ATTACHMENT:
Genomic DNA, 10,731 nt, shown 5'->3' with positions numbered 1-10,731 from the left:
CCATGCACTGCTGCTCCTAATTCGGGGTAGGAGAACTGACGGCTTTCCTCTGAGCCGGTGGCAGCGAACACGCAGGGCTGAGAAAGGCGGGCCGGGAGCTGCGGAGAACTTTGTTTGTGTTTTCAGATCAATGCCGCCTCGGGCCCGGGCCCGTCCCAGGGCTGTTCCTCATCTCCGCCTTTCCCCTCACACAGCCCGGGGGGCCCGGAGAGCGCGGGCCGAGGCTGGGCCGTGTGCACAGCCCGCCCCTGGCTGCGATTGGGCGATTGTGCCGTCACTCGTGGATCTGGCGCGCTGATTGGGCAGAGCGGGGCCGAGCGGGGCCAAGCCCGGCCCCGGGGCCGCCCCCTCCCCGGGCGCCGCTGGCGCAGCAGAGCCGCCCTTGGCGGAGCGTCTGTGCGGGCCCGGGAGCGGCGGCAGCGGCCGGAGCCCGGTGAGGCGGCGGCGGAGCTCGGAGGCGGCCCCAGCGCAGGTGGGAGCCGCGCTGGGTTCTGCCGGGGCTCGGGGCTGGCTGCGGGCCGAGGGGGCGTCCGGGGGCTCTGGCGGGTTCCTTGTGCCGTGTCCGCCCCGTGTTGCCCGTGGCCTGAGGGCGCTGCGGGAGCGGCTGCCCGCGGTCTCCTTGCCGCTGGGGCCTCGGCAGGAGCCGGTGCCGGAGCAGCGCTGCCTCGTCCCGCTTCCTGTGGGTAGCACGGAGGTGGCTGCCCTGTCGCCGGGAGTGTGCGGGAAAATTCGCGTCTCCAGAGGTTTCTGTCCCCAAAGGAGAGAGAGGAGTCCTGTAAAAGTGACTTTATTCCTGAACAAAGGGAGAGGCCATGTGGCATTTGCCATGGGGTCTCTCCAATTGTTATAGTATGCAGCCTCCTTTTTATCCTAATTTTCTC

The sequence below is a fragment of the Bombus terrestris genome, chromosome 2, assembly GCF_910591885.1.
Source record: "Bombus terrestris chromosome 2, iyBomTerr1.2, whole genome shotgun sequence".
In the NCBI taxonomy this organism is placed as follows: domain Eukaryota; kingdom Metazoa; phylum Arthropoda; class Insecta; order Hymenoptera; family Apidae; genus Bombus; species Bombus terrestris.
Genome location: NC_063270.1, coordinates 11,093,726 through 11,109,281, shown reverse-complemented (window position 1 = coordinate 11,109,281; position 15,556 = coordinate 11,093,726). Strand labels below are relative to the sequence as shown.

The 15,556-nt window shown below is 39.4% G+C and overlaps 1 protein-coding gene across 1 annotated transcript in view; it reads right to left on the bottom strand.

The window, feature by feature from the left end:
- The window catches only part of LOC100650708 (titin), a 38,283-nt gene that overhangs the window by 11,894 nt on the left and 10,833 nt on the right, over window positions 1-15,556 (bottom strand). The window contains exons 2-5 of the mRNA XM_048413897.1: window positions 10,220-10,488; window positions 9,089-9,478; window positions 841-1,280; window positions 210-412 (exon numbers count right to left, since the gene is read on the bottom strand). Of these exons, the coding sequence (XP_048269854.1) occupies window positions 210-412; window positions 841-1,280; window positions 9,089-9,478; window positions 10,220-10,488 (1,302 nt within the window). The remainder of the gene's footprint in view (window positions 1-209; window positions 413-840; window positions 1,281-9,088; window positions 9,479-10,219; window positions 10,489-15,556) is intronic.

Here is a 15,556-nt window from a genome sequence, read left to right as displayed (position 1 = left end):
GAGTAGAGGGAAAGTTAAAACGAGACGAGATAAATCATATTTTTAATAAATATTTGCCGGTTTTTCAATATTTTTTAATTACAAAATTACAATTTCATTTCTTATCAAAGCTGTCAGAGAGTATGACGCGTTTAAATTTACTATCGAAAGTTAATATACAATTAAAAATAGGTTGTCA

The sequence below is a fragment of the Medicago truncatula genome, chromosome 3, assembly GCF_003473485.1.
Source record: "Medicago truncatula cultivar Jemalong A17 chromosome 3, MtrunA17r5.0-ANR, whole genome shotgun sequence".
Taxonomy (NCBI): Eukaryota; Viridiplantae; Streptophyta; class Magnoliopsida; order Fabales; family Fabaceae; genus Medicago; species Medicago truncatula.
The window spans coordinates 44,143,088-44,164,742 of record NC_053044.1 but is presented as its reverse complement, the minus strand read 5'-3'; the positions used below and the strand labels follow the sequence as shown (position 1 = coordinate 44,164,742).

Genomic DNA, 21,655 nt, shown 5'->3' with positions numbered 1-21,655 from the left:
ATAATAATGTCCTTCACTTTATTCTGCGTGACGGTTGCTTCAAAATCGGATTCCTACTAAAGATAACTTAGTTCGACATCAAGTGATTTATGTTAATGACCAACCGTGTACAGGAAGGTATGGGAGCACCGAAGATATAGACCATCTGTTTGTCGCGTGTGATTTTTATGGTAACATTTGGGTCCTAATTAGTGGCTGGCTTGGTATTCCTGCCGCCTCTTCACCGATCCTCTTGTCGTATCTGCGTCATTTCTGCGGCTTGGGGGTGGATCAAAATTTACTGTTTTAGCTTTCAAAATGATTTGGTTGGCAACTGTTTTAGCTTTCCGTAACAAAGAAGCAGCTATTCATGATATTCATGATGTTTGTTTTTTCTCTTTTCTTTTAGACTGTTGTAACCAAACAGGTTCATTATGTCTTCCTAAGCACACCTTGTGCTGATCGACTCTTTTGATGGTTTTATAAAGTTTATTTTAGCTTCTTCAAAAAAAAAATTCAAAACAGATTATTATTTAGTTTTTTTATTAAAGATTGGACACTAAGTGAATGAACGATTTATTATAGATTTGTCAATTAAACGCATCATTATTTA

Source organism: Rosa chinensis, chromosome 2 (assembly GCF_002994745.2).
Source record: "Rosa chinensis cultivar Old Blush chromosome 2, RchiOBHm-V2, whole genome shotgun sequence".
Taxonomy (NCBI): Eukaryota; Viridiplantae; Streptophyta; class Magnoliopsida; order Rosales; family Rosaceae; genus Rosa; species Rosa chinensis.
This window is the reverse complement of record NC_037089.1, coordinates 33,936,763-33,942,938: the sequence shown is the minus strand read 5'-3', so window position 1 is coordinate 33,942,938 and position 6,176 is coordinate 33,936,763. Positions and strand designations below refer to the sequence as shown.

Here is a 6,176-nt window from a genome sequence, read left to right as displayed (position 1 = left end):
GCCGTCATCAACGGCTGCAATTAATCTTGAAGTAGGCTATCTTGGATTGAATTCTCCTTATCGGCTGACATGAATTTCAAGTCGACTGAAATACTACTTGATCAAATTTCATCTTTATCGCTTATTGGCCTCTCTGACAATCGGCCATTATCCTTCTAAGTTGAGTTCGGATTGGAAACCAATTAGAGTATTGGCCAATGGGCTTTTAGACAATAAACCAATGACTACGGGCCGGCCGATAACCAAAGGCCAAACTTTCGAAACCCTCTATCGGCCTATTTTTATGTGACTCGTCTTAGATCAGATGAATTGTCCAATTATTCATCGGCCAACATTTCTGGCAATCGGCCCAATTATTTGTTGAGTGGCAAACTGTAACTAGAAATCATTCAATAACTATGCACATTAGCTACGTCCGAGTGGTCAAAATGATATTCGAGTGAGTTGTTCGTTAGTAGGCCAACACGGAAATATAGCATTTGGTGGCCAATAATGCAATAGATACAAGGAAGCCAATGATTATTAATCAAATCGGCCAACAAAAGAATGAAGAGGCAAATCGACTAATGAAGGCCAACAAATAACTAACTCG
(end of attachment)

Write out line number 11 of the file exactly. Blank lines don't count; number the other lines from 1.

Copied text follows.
GAGTAGAGGGAAAGTTAAAACGAGACGAGATAAATCATATTTTTAATAAATATTTGCCGGTTTTTCAATATTTTTTAATTACAAAATTACAATTTCATTTCTTATCAAAGCTGTCAGAGAGTATGACGCGTTTAAATTTACTATCGAAAGTTAATATACAATTAAAAATAGGTTGTCA